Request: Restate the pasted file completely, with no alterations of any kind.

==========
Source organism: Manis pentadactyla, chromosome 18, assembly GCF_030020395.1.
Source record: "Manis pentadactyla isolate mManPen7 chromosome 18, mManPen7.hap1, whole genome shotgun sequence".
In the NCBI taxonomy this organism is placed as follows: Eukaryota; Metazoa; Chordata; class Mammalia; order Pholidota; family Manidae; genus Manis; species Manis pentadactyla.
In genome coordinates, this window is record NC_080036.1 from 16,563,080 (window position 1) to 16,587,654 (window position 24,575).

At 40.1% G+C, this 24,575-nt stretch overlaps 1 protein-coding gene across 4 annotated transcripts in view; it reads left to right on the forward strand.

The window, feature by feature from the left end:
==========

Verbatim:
Source organism: Manis pentadactyla, chromosome 18, assembly GCF_030020395.1.
Source record: "Manis pentadactyla isolate mManPen7 chromosome 18, mManPen7.hap1, whole genome shotgun sequence".
In the NCBI taxonomy this organism is placed as follows: Eukaryota; Metazoa; Chordata; class Mammalia; order Pholidota; family Manidae; genus Manis; species Manis pentadactyla.
In genome coordinates, this window is record NC_080036.1 from 16,563,080 (window position 1) to 16,587,654 (window position 24,575).

At 40.1% G+C, this 24,575-nt stretch overlaps 1 protein-coding gene across 4 annotated transcripts in view; it reads left to right on the forward strand.

The window, feature by feature from the left end: